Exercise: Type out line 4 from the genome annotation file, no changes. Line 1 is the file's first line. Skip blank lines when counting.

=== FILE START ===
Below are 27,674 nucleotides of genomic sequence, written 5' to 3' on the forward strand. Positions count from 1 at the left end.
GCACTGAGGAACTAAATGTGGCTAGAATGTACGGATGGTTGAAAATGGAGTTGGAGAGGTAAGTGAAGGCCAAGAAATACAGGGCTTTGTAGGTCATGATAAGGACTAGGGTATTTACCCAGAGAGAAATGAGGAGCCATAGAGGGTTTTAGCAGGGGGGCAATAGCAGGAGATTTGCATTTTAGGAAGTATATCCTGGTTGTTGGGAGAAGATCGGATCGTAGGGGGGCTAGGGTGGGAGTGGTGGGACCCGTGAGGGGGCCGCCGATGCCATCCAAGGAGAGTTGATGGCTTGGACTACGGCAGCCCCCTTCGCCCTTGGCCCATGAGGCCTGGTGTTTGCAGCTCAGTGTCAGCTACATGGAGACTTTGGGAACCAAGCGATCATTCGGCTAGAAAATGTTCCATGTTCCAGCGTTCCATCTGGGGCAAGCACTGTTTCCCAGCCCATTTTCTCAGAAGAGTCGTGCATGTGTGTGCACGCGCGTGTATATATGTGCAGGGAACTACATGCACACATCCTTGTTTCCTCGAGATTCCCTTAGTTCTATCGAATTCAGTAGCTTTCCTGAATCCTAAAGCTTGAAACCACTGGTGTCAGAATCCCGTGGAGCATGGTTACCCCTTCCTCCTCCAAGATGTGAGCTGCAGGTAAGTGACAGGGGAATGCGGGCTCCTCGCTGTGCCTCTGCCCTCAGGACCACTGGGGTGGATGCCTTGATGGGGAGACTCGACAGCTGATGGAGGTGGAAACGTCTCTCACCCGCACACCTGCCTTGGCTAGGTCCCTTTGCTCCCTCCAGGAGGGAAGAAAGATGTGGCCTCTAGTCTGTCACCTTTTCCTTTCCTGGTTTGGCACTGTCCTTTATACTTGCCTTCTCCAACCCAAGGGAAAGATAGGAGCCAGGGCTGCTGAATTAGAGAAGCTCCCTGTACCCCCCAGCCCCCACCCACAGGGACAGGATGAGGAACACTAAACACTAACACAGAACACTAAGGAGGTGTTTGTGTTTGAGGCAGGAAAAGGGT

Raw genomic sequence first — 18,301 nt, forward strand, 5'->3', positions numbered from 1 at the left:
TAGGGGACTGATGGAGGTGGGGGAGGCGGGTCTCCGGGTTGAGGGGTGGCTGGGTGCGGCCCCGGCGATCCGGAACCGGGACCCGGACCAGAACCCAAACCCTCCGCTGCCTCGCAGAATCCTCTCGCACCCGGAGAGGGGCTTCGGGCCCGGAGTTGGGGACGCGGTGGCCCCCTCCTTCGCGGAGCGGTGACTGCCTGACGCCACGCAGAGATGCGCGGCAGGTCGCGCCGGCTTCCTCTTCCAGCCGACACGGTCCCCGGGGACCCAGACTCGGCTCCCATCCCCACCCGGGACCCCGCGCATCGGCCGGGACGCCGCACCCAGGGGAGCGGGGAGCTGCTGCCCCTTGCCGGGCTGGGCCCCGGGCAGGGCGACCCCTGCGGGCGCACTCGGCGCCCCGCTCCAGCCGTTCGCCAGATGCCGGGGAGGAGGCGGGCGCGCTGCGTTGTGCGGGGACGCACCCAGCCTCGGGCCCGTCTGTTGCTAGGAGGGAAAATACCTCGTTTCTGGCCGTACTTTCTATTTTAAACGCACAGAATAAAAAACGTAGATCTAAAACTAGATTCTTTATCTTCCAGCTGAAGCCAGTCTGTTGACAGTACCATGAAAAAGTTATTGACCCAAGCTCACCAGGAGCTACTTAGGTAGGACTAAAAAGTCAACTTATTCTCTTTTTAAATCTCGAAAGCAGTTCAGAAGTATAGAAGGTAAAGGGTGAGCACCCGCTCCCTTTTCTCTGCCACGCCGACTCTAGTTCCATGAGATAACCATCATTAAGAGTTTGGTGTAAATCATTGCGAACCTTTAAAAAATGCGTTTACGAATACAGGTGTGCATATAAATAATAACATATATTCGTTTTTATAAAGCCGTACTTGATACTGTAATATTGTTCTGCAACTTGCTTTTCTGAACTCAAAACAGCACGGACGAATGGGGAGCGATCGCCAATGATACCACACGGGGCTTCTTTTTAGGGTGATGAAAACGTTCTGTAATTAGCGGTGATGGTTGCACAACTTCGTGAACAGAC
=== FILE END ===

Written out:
TAGGGGACTGATGGAGGTGGGGGAGGCGGGTCTCCGGGTTGAGGGGTGGCTGGGTGCGGCCCCGGCGATCCGGAACCGGGACCCGGACCAGAACCCAAACCCTCCGCTGCCTCGCAGAATCCTCTCGCACCCGGAGAGGGGCTTCGGGCCCGGAGTTGGGGACGCGGTGGCCCCCTCCTTCGCGGAGCGGTGACTGCCTGACGCCACGCAGAGATGCGCGGCAGGTCGCGCCGGCTTCCTCTTCCAGCCGACACGGTCCCCGGGGACCCAGACTCGGCTCCCATCCCCACCCGGGACCCCGCGCATCGGCCGGGACGCCGCACCCAGGGGAGCGGGGAGCTGCTGCCCCTTGCCGGGCTGGGCCCCGGGCAGGGCGACCCCTGCGGGCGCACTCGGCGCCCCGCTCCAGCCGTTCGCCAGATGCCGGGGAGGAGGCGGGCGCGCTGCGTTGTGCGGGGACGCACCCAGCCTCGGGCCCGTCTGTTGCTAGGAGGGAAAATACCTCGTTTCTGGCCGTACTTTCTATTTTAAACGCACAGAATAAAAAACGTAGATCTAAAACTAGATTCTTTATCTTCCAGCTGAAGCCAGTCTGTTGACAGTACCATGAAAAAGTTATTGACCCAAGCTCACCAGGAGCTACTTAGGTAGGACTAAAAAGTCAACTTATTCTCTTTTTAAATCTCGAAAGCAGTTCAGAAGTATAGAAGGTAAAGGGTGAGCACCCGCTCCCTTTTCTCTGCCACGCCGACTCTAGTTCCATGAGATAACCATCATTAAGAGTTTGGTGTAAATCATTGCGAACCTTTAAAAAATGCGTTTACGAATACAGGTGTGCATATAAATAATAACATATATTCGTTTTTATAAAGCCGTACTTGATACTGTAATATTGTTCTGCAACTTGCTTTTCTGAACTCAAAACAGCACGGACGAATGGGGAGCGATCGCCAATGATACCACACGGGGCTTCTTTTTAGGGTGATGAAAACGTTCTGTAATTAGCGGTGATGGTTGCACAACTTCGTGAACAGAC